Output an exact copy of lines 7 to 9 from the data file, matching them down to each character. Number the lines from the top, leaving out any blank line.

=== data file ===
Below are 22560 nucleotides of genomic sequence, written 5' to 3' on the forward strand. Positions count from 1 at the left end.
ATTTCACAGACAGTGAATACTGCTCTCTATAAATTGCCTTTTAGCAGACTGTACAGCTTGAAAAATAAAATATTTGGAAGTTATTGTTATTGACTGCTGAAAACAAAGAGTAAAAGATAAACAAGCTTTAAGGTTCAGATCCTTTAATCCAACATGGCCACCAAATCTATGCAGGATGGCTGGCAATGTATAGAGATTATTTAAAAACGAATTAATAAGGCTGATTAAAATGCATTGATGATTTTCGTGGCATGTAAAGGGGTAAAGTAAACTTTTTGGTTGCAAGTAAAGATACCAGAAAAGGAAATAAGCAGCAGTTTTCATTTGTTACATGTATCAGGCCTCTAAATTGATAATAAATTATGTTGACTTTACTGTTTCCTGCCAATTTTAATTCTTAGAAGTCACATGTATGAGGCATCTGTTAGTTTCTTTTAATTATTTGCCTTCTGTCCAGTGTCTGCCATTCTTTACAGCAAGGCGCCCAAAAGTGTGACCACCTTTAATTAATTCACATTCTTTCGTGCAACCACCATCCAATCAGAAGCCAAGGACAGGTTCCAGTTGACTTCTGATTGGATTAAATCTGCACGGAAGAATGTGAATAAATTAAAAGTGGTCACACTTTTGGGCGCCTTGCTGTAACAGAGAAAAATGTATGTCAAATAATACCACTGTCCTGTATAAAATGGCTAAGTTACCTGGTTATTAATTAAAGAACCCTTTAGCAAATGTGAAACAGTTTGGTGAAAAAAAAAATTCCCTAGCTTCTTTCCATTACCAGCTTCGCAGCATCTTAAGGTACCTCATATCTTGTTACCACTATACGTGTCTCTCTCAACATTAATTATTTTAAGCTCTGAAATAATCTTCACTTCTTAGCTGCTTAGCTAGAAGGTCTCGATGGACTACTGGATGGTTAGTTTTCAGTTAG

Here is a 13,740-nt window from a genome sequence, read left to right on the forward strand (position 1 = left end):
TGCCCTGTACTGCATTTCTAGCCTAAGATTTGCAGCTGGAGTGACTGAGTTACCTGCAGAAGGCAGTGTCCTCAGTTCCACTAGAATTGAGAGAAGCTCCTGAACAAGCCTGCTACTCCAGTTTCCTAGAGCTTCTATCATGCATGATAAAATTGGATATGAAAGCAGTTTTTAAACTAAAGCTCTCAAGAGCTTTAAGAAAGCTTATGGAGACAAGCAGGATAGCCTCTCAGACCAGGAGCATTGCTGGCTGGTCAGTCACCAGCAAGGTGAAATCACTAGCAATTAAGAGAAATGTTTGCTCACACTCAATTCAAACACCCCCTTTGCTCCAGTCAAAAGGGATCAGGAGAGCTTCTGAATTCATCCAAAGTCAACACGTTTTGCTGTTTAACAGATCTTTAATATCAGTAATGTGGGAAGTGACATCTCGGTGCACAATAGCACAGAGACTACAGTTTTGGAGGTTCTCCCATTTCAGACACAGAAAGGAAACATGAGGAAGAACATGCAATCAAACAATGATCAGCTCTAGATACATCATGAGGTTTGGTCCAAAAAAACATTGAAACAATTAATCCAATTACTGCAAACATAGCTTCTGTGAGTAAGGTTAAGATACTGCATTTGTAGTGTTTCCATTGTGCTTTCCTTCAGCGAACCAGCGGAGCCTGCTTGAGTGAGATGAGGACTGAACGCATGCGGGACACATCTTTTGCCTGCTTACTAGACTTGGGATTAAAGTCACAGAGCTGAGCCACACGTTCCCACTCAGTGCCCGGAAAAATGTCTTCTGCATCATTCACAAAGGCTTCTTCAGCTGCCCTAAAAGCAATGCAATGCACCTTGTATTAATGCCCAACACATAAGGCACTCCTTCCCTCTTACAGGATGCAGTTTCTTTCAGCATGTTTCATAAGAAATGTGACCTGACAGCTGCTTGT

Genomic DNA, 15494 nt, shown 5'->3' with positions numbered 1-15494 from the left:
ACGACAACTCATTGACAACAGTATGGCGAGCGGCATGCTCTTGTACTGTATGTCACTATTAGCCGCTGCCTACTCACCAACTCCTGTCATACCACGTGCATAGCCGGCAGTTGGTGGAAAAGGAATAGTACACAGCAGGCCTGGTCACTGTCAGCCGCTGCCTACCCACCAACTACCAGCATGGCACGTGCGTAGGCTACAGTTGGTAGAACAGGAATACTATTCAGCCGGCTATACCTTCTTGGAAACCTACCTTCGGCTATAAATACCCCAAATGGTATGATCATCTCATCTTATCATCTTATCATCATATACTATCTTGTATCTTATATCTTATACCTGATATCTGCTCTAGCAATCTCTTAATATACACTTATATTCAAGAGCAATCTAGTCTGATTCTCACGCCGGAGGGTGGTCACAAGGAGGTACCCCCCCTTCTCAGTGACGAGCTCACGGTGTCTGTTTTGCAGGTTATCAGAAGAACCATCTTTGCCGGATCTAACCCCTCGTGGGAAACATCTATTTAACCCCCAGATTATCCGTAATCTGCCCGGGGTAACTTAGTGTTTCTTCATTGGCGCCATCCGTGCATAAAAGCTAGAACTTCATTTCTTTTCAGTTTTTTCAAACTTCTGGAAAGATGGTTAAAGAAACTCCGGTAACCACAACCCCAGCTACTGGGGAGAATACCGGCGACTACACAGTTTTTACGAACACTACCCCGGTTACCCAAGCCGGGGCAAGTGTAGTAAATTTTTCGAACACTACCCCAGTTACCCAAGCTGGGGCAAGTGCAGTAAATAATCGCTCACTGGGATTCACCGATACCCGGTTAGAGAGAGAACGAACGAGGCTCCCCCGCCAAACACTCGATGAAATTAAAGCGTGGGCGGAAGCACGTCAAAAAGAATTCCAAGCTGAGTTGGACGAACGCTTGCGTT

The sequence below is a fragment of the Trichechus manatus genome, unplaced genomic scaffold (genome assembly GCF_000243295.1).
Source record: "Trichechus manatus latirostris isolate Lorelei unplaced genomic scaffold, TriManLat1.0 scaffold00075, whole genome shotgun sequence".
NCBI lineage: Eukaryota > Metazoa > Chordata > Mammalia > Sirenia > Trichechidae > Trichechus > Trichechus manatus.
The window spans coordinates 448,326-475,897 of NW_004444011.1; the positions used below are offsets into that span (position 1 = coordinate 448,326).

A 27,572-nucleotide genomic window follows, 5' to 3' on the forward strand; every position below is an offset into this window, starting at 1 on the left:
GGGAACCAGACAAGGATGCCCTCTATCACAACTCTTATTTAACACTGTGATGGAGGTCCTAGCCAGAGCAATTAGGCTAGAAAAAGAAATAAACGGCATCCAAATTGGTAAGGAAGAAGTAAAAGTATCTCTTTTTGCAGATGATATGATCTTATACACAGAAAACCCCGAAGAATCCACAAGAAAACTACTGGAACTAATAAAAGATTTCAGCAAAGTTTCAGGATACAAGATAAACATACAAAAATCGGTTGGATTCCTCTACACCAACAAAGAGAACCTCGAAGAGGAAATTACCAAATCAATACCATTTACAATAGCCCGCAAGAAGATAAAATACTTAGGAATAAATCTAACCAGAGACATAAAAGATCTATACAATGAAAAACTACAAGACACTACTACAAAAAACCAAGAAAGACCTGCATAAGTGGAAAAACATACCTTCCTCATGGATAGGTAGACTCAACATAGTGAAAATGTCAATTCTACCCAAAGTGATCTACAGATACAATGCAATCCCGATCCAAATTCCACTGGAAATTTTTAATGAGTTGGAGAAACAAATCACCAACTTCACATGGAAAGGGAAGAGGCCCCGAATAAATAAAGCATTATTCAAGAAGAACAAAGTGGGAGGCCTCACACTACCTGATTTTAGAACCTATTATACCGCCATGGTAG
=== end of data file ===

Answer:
The sequence below is a fragment of the Trichechus manatus genome, unplaced genomic scaffold (genome assembly GCF_000243295.1).
Source record: "Trichechus manatus latirostris isolate Lorelei unplaced genomic scaffold, TriManLat1.0 scaffold00075, whole genome shotgun sequence".
NCBI lineage: Eukaryota > Metazoa > Chordata > Mammalia > Sirenia > Trichechidae > Trichechus > Trichechus manatus.